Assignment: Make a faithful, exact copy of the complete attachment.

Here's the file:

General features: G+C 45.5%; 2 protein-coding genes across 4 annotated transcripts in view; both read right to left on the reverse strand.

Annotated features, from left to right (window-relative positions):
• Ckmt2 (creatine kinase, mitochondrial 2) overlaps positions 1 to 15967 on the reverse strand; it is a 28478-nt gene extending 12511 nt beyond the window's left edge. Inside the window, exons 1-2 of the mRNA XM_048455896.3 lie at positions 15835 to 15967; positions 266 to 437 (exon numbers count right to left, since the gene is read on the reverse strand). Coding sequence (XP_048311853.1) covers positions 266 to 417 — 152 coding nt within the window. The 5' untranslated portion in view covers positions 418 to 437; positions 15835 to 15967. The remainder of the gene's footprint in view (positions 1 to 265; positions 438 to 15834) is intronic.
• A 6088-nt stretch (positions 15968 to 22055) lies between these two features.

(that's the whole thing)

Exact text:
General features: G+C 45.5%; 2 protein-coding genes across 4 annotated transcripts in view; both read right to left on the reverse strand.

Annotated features, from left to right (window-relative positions):
• Ckmt2 (creatine kinase, mitochondrial 2) overlaps positions 1 to 15967 on the reverse strand; it is a 28478-nt gene extending 12511 nt beyond the window's left edge. Inside the window, exons 1-2 of the mRNA XM_048455896.3 lie at positions 15835 to 15967; positions 266 to 437 (exon numbers count right to left, since the gene is read on the reverse strand). Coding sequence (XP_048311853.1) covers positions 266 to 417 — 152 coding nt within the window. The 5' untranslated portion in view covers positions 418 to 437; positions 15835 to 15967. The remainder of the gene's footprint in view (positions 1 to 265; positions 438 to 15834) is intronic.
• A 6088-nt stretch (positions 15968 to 22055) lies between these two features.